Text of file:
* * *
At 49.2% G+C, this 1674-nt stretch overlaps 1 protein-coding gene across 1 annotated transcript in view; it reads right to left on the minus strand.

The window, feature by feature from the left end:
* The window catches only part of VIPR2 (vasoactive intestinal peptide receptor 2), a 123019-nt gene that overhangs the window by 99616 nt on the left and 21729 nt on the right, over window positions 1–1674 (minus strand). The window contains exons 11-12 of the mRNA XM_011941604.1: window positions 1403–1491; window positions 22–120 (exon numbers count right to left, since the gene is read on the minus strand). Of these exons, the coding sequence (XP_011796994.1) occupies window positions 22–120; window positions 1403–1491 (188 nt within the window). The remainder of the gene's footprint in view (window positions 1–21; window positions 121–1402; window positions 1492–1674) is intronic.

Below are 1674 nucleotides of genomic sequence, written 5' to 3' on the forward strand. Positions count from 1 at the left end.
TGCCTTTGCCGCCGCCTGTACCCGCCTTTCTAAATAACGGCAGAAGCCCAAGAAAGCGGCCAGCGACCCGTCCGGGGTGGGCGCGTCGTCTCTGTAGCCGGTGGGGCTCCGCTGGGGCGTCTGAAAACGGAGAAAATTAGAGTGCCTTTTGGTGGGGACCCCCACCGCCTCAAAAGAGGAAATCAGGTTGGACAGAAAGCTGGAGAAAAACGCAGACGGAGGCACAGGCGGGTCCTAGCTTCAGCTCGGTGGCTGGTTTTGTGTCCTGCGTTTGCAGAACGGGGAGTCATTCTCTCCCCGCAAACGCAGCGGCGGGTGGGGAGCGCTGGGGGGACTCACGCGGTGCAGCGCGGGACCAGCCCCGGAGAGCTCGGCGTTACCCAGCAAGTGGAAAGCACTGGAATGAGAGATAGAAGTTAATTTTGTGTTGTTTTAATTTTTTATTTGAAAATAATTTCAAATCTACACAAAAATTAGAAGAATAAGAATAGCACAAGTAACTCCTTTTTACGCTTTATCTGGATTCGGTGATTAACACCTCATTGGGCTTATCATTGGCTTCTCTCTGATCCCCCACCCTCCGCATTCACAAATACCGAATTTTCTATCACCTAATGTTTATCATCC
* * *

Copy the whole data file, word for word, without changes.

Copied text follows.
At 49.2% G+C, this 1674-nt stretch overlaps 1 protein-coding gene across 1 annotated transcript in view; it reads right to left on the minus strand.

The window, feature by feature from the left end:
* The window catches only part of VIPR2 (vasoactive intestinal peptide receptor 2), a 123019-nt gene that overhangs the window by 99616 nt on the left and 21729 nt on the right, over window positions 1–1674 (minus strand). The window contains exons 11-12 of the mRNA XM_011941604.1: window positions 1403–1491; window positions 22–120 (exon numbers count right to left, since the gene is read on the minus strand). Of these exons, the coding sequence (XP_011796994.1) occupies window positions 22–120; window positions 1403–1491 (188 nt within the window). The remainder of the gene's footprint in view (window positions 1–21; window positions 121–1402; window positions 1492–1674) is intronic.

Below are 1674 nucleotides of genomic sequence, written 5' to 3' on the forward strand. Positions count from 1 at the left end.
TGCCTTTGCCGCCGCCTGTACCCGCCTTTCTAAATAACGGCAGAAGCCCAAGAAAGCGGCCAGCGACCCGTCCGGGGTGGGCGCGTCGTCTCTGTAGCCGGTGGGGCTCCGCTGGGGCGTCTGAAAACGGAGAAAATTAGAGTGCCTTTTGGTGGGGACCCCCACCGCCTCAAAAGAGGAAATCAGGTTGGACAGAAAGCTGGAGAAAAACGCAGACGGAGGCACAGGCGGGTCCTAGCTTCAGCTCGGTGGCTGGTTTTGTGTCCTGCGTTTGCAGAACGGGGAGTCATTCTCTCCCCGCAAACGCAGCGGCGGGTGGGGAGCGCTGGGGGGACTCACGCGGTGCAGCGCGGGACCAGCCCCGGAGAGCTCGGCGTTACCCAGCAAGTGGAAAGCACTGGAATGAGAGATAGAAGTTAATTTTGTGTTGTTTTAATTTTTTATTTGAAAATAATTTCAAATCTACACAAAAATTAGAAGAATAAGAATAGCACAAGTAACTCCTTTTTACGCTTTATCTGGATTCGGTGATTAACACCTCATTGGGCTTATCATTGGCTTCTCTCTGATCCCCCACCCTCCGCATTCACAAATACCGAATTTTCTATCACCTAATGTTTATCATCC